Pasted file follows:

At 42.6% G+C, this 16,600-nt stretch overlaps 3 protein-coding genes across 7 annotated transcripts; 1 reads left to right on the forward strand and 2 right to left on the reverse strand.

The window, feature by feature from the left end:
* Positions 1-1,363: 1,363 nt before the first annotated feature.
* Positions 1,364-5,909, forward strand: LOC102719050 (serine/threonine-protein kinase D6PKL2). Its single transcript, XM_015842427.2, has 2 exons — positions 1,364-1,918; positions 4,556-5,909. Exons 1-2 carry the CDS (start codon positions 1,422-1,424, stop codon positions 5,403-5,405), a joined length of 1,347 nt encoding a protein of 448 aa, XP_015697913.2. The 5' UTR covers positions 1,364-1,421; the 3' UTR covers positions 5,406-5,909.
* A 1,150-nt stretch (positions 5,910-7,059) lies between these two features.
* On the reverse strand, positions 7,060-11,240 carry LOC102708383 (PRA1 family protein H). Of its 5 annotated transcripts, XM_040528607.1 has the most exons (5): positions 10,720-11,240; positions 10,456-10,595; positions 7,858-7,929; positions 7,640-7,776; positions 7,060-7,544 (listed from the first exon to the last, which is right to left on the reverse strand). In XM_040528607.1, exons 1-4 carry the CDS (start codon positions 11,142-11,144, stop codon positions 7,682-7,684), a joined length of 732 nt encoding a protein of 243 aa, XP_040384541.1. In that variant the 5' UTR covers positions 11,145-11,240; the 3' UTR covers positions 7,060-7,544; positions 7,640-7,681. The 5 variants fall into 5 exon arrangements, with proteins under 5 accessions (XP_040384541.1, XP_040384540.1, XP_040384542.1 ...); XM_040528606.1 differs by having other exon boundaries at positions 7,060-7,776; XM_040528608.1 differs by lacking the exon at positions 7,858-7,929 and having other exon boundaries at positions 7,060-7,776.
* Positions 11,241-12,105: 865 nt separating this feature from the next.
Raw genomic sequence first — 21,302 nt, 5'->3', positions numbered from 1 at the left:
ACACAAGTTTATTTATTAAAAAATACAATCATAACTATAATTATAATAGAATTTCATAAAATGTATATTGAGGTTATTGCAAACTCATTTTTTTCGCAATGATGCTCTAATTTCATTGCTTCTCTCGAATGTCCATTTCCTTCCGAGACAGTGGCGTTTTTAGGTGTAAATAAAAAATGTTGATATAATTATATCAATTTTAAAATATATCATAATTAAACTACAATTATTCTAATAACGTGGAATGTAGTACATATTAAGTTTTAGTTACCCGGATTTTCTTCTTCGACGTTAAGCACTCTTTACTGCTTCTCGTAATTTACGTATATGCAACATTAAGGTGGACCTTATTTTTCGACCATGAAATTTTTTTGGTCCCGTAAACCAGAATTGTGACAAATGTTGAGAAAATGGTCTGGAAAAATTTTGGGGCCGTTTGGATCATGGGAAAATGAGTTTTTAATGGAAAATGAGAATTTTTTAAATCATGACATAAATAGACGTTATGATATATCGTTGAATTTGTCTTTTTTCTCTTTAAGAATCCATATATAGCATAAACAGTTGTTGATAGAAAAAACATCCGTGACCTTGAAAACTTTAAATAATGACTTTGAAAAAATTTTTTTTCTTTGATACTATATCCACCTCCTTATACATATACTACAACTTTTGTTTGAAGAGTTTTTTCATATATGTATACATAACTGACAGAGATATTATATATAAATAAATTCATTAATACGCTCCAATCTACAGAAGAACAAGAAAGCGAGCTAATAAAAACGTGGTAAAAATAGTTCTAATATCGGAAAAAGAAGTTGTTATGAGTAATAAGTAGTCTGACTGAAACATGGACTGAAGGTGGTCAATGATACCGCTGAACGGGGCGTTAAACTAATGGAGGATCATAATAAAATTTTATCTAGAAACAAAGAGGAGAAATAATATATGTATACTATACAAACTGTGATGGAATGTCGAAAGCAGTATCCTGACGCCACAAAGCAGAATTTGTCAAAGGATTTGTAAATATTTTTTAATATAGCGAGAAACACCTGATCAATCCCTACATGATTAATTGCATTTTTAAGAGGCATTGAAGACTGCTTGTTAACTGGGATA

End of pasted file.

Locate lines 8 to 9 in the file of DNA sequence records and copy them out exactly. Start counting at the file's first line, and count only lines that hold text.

Raw genomic sequence first — 21,302 nt, 5'->3', positions numbered from 1 at the left:
ACACAAGTTTATTTATTAAAAAATACAATCATAACTATAATTATAATAGAATTTCATAAAATGTATATTGAGGTTATTGCAAACTCATTTTTTTCGCAATGATGCTCTAATTTCATTGCTTCTCTCGAATGTCCATTTCCTTCCGAGACAGTGGCGTTTTTAGGTGTAAATAAAAAATGTTGATATAATTATATCAATTTTAAAATATATCATAATTAAACTACAATTATTCTAATAACGTGGAATGTAGTACATATTAAGTTTTAGTTACCCGGATTTTCTTCTTCGACGTTAAGCACTCTTTACTGCTTCTCGTAATTTACGTATATGCAACATTAAGGTGGACCTTATTTTTCGACCATGAAATTTTTTTGGTCCCGTAAACCAGAATTGTGACAAATGTTGAGAAAATGGTCTGGAAAAATTTTGGGGCCGTTTGGATCATGGGAAAATGAGTTTTTAATGGAAAATGAGAATTTTTTAAATCATGACATAAATAGACGTTATGATATATCGTTGAATTTGTCTTTTTTCTCTTTAAGAATCCATATATAGCATAAACAGTTGTTGATAGAAAAAACATCCGTGACCTTGAAAACTTTAAATAATGACTTTGAAAAAATTTTTTTTCTTTGATACTATATCCACCTCCTTATACATATACTACAACTTTTGTTTGAAGAGTTTTTTCATATATGTATACATAACTGACAGAGATATTATATATAAATAAATTCATTAATACGCTCCAATCTACAGAAGAACAAGAAAGCGAGCTAATAAAAACGTGGTAAAAATAGTTCTAATATCGGAAAAAGAAGTTGTTATGAGTAATAAGTAGTCTGACTGAAACATGGACTGAAGGTGGTCAATGATACCGCTGAACGGGGCGTTAAACTAATGGAGGATCATAATAAAATTTTATCTAGAAACAAAGAGGAGAAATAATATATGTATACTATACAAACTGTGATGGAATGTCGAAAGCAGTATCCTGACGCCACAAAGCAGAATTTGTCAAAGGATTTGTAAATATTTTTTAATATAGCGAGAAACACCTGATCAATCCCTACATGATTAATTGCATTTTTAAGAGGCATTGAAGACTGCTTGTTAACTGGGATA